David Bourget (Western Ontario)
David Chalmers (ANU, NYU)
Rafael De Clercq
Ezio Di Nucci
Jack Alan Reynolds
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Pacific Philosophical Quarterly 94 (3):269-289 (2013)
Narrative representations can change our moral actions and thoughts, for better or for worse. In this article, I develop a theory of fictions' capacity for moral education and moral corruption that is fully sensitive to the diversity of fictions. Specifically, I argue that the way a fiction influences our moral actions and thoughts importantly depends on its genre. This theory promises new insights into practical ethical debates over pornography and media violence.
|Keywords||moral education fiction narrative imagination genre persuasion media violence moral psychology|
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References found in this work BETA
Kendall L. Walton (1990). Mimesis as Make-Believe: On the Foundations of the Representational Arts. Harvard University Press.
David K. Lewis (1983). Philosophical Papers. Oxford University Press.
Tamar Szabó Gendler (2008). Alief and Belief. Journal of Philosophy 105 (10):634-663.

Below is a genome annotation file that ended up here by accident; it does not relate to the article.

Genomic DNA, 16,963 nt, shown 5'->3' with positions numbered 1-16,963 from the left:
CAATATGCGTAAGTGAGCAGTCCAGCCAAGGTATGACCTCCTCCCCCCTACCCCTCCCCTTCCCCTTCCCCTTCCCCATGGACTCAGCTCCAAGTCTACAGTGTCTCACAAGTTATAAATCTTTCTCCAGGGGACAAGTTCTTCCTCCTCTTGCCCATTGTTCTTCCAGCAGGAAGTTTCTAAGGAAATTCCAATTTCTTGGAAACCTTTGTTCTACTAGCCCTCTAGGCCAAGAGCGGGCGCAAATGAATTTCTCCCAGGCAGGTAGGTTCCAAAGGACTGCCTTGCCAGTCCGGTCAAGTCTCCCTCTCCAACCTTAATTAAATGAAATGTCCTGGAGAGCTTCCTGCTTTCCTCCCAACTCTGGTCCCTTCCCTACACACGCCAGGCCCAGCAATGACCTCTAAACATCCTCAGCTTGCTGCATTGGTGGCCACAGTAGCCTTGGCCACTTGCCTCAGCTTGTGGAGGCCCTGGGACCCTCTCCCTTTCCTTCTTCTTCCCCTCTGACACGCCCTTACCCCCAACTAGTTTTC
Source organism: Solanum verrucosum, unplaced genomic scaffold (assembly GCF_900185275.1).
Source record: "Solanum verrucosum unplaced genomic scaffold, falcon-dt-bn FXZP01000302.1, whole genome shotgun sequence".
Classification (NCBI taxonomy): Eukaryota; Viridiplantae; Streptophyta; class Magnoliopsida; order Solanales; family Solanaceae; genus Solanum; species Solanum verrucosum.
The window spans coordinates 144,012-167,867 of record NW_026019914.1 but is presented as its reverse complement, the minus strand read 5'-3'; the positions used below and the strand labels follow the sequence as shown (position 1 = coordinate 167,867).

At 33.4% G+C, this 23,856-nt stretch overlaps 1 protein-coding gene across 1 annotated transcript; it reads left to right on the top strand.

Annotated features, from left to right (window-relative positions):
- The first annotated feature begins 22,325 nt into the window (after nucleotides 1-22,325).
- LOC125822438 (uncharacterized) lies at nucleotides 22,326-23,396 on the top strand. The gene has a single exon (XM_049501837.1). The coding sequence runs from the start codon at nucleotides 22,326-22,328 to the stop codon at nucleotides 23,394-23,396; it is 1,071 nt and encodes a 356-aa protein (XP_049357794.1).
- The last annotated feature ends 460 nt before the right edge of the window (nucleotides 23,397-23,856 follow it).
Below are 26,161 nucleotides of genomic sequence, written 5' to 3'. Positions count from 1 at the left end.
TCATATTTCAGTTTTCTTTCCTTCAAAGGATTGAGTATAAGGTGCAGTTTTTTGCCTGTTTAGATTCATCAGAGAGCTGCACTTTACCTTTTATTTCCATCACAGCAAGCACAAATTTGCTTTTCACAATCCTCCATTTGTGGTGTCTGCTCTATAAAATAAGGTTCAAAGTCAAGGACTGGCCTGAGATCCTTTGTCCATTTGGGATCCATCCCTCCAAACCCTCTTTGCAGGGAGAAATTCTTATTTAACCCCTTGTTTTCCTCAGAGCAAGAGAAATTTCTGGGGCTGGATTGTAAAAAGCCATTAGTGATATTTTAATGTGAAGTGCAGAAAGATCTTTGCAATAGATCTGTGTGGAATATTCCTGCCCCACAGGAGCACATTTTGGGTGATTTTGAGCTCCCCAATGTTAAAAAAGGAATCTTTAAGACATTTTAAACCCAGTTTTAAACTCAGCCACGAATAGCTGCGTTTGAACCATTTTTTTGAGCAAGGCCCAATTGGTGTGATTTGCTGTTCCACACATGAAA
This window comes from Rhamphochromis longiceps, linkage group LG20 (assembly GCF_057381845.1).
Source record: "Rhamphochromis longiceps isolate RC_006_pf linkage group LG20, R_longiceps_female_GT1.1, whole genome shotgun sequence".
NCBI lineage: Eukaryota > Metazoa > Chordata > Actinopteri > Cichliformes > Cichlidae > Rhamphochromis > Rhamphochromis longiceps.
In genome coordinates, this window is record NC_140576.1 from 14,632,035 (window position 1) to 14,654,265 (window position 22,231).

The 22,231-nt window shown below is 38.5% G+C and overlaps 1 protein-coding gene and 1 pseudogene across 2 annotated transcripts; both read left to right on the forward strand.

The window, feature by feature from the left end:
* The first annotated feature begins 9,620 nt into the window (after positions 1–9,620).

Gregory Currie & Ian Ravenscroft (2002). Recreative Minds: Imagination in Philosophy and Psychology. Oxford University Press.
Martha C. Nussbaum (1990). Love's Knowledge. Oxford University Press.
Citations of this work BETA
Shen-yi Liao (2016). Imaginative Resistance, Narrative Engagement, Genre. Res Philosophica 93 (2):461-482.
Shen-yi Liao (2014). Explanations: Aesthetic and Scientific. Royal Institute of Philosophy Supplement 75:127-149.
Ross P. Cameron (2015). Improve Your Thought Experiments Overnight with Speculative Fiction! Midwest Studies in Philosophy 39 (1):29-45.
Andrea Sauchelli (2016). Gendler on the Puzzle of Imaginative Resistance. Acta Analytica 31 (1):1-9.
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